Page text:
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Good money, adventure water down dangers at sea

If you are wondering why more Indians are landing in captivity in the Gulf of Aden, here’s the possible answer: there’s a strong presence of Indian workforce in merchant navy, driven by high demand and big money as salaries and perks.

world Updated: Nov 21, 2008 00:55 IST
Aurangzeb Naqshbandi

If you are wondering why more Indians are landing in captivity in the Gulf of Aden, here’s the possible answer: there’s a strong presence of Indian workforce in merchant navy, driven by high demand and big money as salaries and perks.

India is the 20th largest maritime country and its workforce is in huge demand across the world. Currently, 27,000 officers and 55,000 ratings — responsible for cleaning, sweeping, loading, unloading of cargo, engine servicing and catering — are employed on Indian and foreign flag vessels.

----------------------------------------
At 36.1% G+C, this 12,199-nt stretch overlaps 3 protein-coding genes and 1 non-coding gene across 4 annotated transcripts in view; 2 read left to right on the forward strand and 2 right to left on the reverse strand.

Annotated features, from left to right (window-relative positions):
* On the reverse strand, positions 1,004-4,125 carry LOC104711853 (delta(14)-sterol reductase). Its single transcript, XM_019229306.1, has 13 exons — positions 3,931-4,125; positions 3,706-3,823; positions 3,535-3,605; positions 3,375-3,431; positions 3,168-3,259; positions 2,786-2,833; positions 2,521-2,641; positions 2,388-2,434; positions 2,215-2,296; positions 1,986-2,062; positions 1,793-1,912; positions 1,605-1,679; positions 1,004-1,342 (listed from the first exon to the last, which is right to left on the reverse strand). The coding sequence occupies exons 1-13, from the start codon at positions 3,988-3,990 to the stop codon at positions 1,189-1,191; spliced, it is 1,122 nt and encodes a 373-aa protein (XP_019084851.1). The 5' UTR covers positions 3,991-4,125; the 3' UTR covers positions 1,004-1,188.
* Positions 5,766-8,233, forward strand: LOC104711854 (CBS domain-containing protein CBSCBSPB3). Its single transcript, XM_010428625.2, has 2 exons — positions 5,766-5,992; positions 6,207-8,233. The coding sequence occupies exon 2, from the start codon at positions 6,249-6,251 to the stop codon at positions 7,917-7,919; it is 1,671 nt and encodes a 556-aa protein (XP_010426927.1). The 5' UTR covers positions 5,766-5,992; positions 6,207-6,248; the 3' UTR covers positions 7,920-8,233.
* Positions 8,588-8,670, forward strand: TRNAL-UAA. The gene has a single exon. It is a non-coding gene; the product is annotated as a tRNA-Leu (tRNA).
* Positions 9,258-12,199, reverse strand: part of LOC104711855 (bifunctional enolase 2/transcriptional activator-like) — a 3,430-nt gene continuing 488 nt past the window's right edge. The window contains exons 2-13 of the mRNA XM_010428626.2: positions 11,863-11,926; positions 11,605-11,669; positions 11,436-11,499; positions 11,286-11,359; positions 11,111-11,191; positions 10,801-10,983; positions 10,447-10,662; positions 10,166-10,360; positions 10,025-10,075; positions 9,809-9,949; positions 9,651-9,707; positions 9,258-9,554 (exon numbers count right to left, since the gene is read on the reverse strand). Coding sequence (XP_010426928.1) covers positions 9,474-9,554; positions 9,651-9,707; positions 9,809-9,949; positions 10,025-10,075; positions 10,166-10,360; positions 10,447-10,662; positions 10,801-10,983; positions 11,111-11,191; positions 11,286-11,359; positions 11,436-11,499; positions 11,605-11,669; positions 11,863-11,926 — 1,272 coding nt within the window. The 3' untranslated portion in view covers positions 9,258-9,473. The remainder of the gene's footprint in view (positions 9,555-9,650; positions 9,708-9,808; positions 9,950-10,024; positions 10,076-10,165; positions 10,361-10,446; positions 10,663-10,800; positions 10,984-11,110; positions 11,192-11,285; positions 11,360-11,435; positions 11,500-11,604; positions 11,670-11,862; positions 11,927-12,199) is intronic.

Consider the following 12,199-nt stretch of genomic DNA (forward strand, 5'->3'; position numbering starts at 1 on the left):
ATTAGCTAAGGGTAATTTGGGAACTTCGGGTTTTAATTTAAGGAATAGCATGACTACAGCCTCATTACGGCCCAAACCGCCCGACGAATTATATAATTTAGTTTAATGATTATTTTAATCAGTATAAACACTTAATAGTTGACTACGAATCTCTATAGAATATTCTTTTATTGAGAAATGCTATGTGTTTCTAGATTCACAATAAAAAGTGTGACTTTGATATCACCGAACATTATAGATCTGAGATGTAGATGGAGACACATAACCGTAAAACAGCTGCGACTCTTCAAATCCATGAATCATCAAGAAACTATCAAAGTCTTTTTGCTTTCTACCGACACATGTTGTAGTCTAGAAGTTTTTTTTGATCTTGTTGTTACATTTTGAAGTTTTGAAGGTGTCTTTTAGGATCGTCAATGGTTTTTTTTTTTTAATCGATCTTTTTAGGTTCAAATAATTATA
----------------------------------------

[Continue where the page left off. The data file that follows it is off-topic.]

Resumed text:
“The ever-increasing demand of Indian seafarers is a testament of the quality of education and training received in India,” Shipping Minister TR Baalu had told Lok Sabha on October 21.

Babu Joseph, executive director of Euro Tech Maritime Academy, Kochi, said one of the reasons for the growing demand is that people from the 30-nation Organisation for Economic Cooperation and Development (OECD) group were leaving this sector. “The youth in these countries are shifting to shore-based jobs,” he said. “The other factors being the high safety record of Indians at sea and their superior documentation skills.”

More young Indians, merchant navy is lucrative and gives them an opportunity to travel. “Salary is the main motivating factor,” said Mohammad Zia of Allahabad. “I got a stipend of $155 per month when I joined as a deck cadet with Shipping Corporation of Saudi Arabia in 1992. It was a huge amount then for someone who had just completed 10+2."

His friend, a doctor, left his job in a Mumbai hospital and joined a ship. “He is now getting around Rs 2 lakh per month," added Zia.